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Senate Blocks Bill To Create Voluntary National Standards For Labeling GMOs


Here's a question - does the food that you buy contain genetically modified ingredients? It's hard to know. And today, the Senate failed to pass a provision that would've created voluntary national standards for labeling GMO foods. NPR's Allison Aubrey reports on what this means for food companies and for consumers.

ALLISON AUBREY, BYLINE: When it comes to GMOs in our food supply, opinions often seem more prevalent than facts.


JIMMY KIMMEL: How many of you do not want GMOs in your body?


KIMMEL: Yes, OK, a lot of people, all right.

AUBREY: At least that's what comedian Jimmy Kimmel found when his show took a camera to a farmers market.



UNIDENTIFIED WOMAN #1: It's genetically - I don't know. What is it?

UNIDENTIFIED MAN: What does GMO stand for?

UNIDENTIFIED WOMAN #2: Oh, man, I don't even remember.

AUBREY: Basically, genetic engineering enables scientists to take useful genes from one organism and transfer them into the genome of another. Now, agribusiness and many scientists support this approach. They argue that this technology can help us stay ahead of potentially devastating pests and provide more nutritious foods.

But critics argue that there are too many unknowns about how genetically engineered crops could influence our health and the environment.

SCOTT FABER: This is the most hotly debated issue in food right now.

AUBREY: That's Scott Faber, the executive director of the Just Label It campaign. His coalition, which includes environmentalists, chefs and celebrities, has been pushing for GMO labeling. And he says today's action is actually a win.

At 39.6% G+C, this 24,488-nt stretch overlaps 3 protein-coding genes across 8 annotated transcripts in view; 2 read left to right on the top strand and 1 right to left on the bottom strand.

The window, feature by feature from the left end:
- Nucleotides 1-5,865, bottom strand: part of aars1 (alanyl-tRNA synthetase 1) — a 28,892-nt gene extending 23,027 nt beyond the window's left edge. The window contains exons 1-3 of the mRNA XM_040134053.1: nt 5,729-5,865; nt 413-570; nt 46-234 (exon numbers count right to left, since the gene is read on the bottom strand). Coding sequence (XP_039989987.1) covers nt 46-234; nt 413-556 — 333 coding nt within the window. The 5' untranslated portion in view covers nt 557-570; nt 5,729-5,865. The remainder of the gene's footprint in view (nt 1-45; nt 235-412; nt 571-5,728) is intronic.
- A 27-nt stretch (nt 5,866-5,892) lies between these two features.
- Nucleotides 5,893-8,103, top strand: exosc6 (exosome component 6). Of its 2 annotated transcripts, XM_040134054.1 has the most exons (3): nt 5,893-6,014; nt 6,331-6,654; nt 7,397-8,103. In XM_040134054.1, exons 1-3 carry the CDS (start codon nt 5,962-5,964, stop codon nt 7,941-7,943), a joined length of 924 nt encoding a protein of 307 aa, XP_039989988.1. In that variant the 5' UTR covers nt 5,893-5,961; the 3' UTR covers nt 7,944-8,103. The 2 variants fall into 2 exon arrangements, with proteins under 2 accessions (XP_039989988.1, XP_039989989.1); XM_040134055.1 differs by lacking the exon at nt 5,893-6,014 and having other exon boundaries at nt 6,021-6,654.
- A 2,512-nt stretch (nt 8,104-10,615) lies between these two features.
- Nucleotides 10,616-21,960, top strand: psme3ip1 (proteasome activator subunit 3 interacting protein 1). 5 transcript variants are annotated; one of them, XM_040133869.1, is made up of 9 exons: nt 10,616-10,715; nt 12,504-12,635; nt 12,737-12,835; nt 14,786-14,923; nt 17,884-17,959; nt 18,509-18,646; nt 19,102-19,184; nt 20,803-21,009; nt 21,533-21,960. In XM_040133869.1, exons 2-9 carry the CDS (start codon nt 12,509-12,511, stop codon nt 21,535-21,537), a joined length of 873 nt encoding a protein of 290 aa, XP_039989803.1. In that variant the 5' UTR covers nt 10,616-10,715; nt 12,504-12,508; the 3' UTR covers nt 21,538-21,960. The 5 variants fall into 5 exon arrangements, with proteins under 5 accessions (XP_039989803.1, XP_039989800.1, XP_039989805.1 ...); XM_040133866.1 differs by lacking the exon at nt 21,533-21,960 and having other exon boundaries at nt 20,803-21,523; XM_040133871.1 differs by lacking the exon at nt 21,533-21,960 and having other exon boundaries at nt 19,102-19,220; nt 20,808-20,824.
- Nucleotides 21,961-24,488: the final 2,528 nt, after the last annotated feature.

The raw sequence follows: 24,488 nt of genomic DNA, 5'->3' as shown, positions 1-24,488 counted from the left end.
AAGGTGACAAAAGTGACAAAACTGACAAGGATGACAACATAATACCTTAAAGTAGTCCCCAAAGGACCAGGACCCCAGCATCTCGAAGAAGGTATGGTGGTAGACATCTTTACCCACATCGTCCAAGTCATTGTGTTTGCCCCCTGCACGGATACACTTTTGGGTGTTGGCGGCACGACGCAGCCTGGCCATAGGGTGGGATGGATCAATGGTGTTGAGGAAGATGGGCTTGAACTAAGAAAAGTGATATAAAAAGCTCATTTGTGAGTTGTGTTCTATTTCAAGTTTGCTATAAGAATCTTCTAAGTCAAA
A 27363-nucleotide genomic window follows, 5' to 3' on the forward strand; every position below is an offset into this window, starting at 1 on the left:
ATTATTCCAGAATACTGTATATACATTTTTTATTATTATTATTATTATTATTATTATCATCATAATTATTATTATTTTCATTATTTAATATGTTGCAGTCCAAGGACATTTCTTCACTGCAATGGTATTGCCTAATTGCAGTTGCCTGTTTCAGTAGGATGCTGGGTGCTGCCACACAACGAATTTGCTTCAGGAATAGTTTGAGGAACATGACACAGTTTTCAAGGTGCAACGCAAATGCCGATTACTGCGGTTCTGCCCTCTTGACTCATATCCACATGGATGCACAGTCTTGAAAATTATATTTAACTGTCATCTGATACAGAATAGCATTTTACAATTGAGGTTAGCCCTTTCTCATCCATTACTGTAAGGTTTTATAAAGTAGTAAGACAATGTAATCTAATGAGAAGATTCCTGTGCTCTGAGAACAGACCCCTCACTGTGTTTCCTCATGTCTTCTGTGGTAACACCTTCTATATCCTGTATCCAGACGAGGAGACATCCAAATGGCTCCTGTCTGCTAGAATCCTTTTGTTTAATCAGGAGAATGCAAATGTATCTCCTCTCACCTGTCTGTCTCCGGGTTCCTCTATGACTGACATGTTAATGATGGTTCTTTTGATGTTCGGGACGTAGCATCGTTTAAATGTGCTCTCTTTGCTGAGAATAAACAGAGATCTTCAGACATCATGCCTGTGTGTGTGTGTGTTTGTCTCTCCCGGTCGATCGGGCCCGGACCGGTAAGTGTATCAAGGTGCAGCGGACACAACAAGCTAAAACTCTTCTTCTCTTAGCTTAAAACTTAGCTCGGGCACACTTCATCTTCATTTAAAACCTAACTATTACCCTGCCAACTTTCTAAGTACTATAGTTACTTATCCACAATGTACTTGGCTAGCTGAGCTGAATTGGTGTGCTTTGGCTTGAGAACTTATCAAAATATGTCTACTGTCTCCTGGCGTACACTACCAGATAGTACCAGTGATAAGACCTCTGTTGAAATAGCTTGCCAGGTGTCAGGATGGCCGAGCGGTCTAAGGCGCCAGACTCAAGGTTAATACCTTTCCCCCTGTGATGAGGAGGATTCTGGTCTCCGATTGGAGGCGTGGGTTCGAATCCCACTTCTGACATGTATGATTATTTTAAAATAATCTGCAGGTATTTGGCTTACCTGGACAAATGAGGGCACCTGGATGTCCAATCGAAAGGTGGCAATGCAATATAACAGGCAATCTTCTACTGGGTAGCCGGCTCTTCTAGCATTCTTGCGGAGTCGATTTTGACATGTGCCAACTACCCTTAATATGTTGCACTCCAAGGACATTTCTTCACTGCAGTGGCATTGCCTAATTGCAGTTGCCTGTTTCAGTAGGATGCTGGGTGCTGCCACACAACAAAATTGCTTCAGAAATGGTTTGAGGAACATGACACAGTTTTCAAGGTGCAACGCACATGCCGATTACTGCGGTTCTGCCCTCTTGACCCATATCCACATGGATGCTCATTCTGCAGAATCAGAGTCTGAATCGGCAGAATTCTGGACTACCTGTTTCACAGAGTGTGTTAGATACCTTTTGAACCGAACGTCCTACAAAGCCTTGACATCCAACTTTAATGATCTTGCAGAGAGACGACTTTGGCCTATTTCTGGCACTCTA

The legislation that the Senate shot down would have left it largely up to food companies to adopt voluntary labeling standards, but Faber says GMO labeling should be mandatory.

FABER: Consumers should have the right to choose. They should have the right to know what's in their food and be trusted to make their own choices. That's what this really boils down to. This is really about transparency.

AUBREY: Today's action in the Senate could bring the state of Vermont one step closer to enacting its own law - scheduled to take effect in July - that will require mandatory labeling. Some food industry groups have been trying to prevent the state law from taking effect because they're concerned about what precedent this would set.

The Corn Refiners Association says mandatory GMO labeling could make Americans' grocery bills go way up. John Dunham is an analyst who worked with the corn refiners to assess the potential economic impacts.

JOHN DUNHAM: Some mandatory GMO label could significantly increase costs for consumers for their food products.

AUBREY: Dunham says the cost of creating labels is not the issue. But if the labels meant that more consumers start avoiding foods that contain GMO ingredients, then manufacturers would likely to reformulate.

DUNHAM: To switch products from the GMO to the non-GMO-based ingredient, we're talking about anywhere between hundreds or even thousands of dollars per family.

AUBREY: It's unclear what happens next. The Senate could go back to the drawing board and craft a compromise bill, but some food companies, such as Campbell's Soup, have already said they support mandatory GMO labeling. Food industry analyst Jack Russo says these companies are following the lead of their customers.

JACK RUSSO: No doubt about it. Consumers are pushing for more transparency

AUBREY: And he doesn't see that changing. Allison Aubrey, NPR News. Transcript provided by NPR, Copyright NPR.

Allison Aubrey is a correspondent for NPR News, where her stories can be heard on Morning Edition and All Things Considered. She's also a contributor to the PBS NewsHour and is one of the hosts of NPR's Life Kit.